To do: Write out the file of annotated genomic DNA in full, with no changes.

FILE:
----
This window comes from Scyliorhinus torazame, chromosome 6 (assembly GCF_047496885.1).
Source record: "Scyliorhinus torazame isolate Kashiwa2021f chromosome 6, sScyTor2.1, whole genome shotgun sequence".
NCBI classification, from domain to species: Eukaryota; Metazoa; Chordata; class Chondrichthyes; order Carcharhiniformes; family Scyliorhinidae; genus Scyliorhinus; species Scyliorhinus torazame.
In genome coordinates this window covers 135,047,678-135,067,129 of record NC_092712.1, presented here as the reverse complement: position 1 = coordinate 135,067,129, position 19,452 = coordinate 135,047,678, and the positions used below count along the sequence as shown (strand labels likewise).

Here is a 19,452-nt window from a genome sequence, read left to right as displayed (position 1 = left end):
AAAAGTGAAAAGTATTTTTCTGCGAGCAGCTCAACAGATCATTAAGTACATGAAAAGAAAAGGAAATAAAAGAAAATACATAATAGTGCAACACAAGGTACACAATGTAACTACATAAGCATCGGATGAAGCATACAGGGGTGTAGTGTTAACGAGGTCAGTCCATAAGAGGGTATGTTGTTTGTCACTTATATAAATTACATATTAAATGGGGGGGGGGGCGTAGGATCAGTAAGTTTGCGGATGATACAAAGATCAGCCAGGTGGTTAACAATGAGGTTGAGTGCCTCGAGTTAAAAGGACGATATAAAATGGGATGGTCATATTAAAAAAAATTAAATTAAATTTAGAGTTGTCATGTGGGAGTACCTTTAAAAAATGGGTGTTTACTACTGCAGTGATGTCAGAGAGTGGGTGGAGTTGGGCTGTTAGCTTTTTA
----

This window comes from Scyliorhinus torazame, chromosome 6 (assembly GCF_047496885.1).
Source record: "Scyliorhinus torazame isolate Kashiwa2021f chromosome 6, sScyTor2.1, whole genome shotgun sequence".
NCBI classification, from domain to species: Eukaryota; Metazoa; Chordata; class Chondrichthyes; order Carcharhiniformes; family Scyliorhinidae; genus Scyliorhinus; species Scyliorhinus torazame.
In genome coordinates this window covers 135,047,678-135,067,129 of record NC_092712.1, presented here as the reverse complement: position 1 = coordinate 135,067,129, position 19,452 = coordinate 135,047,678, and the positions used below count along the sequence as shown (strand labels likewise).

Here is a 19,452-nt window from a genome sequence, read left to right as displayed (position 1 = left end):
AAAAGTGAAAAGTATTTTTCTGCGAGCAGCTCAACAGATCATTAAGTACATGAAAAGAAAAGGAAATAAAAGAAAATACATAATAGTGCAACACAAGGTACACAATGTAACTACATAAGCATCGGATGAAGCATACAGGGGTGTAGTGTTAACGAGGTCAGTCCATAAGAGGGTATGTTGTTTGTCACTTATATAAATTACATATTAAATGGGGGGGGGGGCGTAGGATCAGTAAGTTTGCGGATGATACAAAGATCAGCCAGGTGGTTAACAATGAGGTTGAGTGCCTCGAGTTAAAAGGACGATATAAAATGGGATGGTCATATTAAAAAAAATTAAATTAAATTTAGAGTTGTCATGTGGGAGTACCTTTAAAAAATGGGTGTTTACTACTGCAGTGATGTCAGAGAGTGGGTGGAGTTGGGCTGTTAGCTTTTTA